[1] The epicenter of protest and, later, violence, in the trauma of the summer of 2009.
[2] His image was supplemented dramatically by his inclusion on the soundtrack of Zhang Yimou’s international blockbuster House of Flying Daggers.

3 Comments

  1. Thank you for writing this in English. I am a Caucasian American and do not speak Chinese. However Luo Lin aka Dao Lang has captivated my imagination and ears for several years now. I have always wondered where this sound came from and though he may be misrepresenting the culture of a people, perhaps he is also making it more accessible. There is another singer that I suspect could be similarly accused. Xu Qianya and her song South of the Clouds. To my ear there is a similarity and I am on a quest to seek out more of this kind of music. I have long suspected that these singers have borrowed from traditional songs and modernized them in a way I love but is probably cringe-worthy If I had an understanding of the source.

    From my computer here in California I copy and paste Chinese characters into Youku tracing the music to its roots like an explorer who found gold where the river meets the sea and hacking back into the the mountains and following the tributaries to find the mother lode.

    I will follow your hints but any specific suggestions to online music that inspires Dao Lang, Yun Duo, Xu Qianya and others would be greatly appreciated.

  2. Hi Rhys, Thanks for your comments. Xu Qianya like Luo Lin is a member of the Chinese majority group — the Han (though she is from Northeast China not Sichuan); she went to school at the (Minority) Nationalities University in Yun’nan where it is likely that she encountered the Mosuo minority culture among many other minority cultures from Southwest China. The Mosuo are famous for having a matriarchal society; and are often characterized as having “open marriages” in Chinese language literature. As a result Musuo women have been subject to hyper-sexualized representation in the media and their home area around the famous Lugu Lake (http://bit.ly/2I7lP) has been a center of domestic sex tourism (many of the sex workers who live there are Han women who dress in Mosuo costume). As you see in the English language lyrics for South of the Clouds (http://bit.ly/173tf8h) an idealized version of this atmosphere is what she is describing in the song. The voices you hear around the 4 minute mark in the song is the sound of Mosuo singing (an important part of Musuo oral tradition often misrecognized as a “mating call”).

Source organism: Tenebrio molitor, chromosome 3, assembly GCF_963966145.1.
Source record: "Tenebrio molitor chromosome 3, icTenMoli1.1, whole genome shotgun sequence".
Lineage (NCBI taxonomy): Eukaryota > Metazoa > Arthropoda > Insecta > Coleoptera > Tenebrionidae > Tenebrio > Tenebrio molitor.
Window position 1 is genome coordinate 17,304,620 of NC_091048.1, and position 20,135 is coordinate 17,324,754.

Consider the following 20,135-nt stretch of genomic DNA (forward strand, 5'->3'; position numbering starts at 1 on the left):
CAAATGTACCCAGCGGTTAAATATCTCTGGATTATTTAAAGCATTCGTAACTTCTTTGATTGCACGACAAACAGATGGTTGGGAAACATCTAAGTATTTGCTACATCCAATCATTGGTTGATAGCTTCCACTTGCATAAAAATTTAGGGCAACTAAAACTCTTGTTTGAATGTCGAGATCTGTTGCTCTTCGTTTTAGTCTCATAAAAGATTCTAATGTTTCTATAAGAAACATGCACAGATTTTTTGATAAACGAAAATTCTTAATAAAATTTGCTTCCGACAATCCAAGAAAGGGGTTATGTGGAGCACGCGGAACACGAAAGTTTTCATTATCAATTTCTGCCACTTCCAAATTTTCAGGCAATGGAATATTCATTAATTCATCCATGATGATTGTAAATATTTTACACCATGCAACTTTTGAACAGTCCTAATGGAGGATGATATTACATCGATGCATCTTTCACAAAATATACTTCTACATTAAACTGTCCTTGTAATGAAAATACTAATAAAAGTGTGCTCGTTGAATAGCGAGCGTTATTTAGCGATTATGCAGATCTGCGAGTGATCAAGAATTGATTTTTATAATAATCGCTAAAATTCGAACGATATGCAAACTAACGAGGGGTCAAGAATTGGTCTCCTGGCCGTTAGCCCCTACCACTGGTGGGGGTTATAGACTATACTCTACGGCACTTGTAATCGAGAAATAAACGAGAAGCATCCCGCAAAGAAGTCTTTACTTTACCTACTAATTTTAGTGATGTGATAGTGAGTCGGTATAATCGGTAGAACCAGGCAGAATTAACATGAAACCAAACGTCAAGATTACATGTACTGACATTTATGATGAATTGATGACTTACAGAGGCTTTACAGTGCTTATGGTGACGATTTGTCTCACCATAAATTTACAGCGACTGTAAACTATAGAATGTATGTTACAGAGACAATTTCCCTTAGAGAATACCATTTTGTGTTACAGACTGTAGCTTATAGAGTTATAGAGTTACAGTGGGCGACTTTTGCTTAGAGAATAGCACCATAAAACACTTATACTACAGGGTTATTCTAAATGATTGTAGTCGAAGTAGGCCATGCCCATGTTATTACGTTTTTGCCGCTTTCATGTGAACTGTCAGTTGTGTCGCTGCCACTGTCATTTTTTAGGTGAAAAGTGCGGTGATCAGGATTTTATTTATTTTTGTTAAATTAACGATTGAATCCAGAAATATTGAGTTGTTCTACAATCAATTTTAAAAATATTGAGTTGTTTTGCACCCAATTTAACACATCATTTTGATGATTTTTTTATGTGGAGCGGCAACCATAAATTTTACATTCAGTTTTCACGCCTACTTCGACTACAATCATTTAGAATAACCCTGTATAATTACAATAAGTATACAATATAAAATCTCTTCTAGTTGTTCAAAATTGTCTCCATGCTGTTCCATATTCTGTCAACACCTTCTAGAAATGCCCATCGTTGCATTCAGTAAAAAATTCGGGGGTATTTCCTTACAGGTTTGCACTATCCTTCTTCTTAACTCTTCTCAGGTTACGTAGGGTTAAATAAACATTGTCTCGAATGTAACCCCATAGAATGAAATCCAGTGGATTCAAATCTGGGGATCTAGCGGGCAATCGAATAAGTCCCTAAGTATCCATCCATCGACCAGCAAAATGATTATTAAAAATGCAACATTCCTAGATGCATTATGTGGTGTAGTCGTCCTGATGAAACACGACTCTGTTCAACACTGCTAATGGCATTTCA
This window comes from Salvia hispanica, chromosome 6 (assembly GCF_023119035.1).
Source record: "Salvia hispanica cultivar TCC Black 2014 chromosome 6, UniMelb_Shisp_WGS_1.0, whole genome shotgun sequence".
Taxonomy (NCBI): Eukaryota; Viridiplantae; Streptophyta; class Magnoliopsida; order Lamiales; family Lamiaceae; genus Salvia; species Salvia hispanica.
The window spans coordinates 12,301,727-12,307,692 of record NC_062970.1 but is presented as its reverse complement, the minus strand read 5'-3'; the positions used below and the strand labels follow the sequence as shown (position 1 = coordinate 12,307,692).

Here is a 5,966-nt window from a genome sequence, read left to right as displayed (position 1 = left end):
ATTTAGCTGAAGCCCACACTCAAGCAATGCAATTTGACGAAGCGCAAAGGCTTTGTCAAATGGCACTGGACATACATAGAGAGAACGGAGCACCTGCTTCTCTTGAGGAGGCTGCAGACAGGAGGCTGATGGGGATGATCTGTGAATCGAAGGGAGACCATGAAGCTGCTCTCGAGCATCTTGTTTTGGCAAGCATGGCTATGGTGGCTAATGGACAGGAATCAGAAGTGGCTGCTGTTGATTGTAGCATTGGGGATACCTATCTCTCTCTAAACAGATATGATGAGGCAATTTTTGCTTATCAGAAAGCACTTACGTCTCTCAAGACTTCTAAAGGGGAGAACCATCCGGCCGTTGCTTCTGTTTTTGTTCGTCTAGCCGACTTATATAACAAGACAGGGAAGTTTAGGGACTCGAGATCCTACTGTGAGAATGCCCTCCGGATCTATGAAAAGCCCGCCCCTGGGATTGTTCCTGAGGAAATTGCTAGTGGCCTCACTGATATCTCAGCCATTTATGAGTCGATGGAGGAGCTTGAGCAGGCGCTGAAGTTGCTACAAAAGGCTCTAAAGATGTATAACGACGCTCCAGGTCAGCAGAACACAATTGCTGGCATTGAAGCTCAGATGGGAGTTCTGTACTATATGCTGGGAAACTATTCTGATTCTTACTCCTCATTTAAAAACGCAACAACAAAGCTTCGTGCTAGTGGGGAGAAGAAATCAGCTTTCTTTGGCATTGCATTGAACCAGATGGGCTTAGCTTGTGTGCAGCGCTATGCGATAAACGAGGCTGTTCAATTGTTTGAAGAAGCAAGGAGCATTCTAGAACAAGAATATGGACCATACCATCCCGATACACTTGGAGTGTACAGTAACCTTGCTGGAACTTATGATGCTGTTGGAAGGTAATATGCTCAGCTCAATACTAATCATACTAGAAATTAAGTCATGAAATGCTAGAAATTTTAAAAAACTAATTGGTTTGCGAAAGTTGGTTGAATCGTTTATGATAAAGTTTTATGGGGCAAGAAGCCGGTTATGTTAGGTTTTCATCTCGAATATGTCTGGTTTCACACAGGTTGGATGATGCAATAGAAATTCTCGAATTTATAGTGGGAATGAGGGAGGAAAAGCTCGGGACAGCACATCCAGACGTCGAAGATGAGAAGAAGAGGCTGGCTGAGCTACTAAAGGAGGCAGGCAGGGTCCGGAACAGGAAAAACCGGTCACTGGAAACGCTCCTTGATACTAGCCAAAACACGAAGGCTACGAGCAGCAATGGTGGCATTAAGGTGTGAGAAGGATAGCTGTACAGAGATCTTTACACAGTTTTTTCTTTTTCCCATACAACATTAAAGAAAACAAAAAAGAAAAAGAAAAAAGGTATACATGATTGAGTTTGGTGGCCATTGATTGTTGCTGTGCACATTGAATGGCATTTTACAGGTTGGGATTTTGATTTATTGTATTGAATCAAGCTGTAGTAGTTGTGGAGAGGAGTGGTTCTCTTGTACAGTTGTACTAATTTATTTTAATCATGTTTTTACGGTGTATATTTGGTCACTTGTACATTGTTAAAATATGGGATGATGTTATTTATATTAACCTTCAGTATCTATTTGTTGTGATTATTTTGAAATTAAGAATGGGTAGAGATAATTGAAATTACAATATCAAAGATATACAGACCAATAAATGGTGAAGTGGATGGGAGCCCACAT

My sense is that both Xu Qianya and Luo Lin are exploring the borders of Han sexuality by taking on exotic persona … I’m all for sexual liberation, but when it comes by appropriating and defacing the dignity and well-being of a minority social group than in my view it becomes unethical. If you are looking for an American analogy — you need look no further than the recent outrage among Black Americans at Miley Cyrus’s recent performance: http://bit.ly/17fpyNu

    If you are looking to get closer to the cultural sources which inspire these performances I recommend looking at the way minority performers interpret their own traditions. The amazing singer Erkin was the first Uyghur musician I really fell in love with: http://bit.ly/173x6lI

    Happy listening!

    For more on contemporary Uyghur pop music see this essay: http://bit.ly/15Qvufn

    For more on the sexualization of the Mosuo see this essay from the scholar E Walsh: http://bit.ly/15Qq8AZ

  3. @danceinchina says

    Thanks for this fascinating insight! Having learned about “Dolan” culture through Uyghur dance, I hadn’t been aware of this singer, but he sounds nothing like the music that was used. He sounds more like generic Chinese 90’s pop…
    In the professional dance world in China, the beat of the music is considered key in associating it with a specific type of dance. The beat associated with “Dolan” music is the one in this video: https://youtu.be/6XCAXqboedM that you can hear with the dominant drums starting about 10 seconds in. I’d be curious to find out if this beat is found in modern pop, or is more of a relic that the dance world is keeping alive.
    Best,
    @danceinchina

Leave a Reply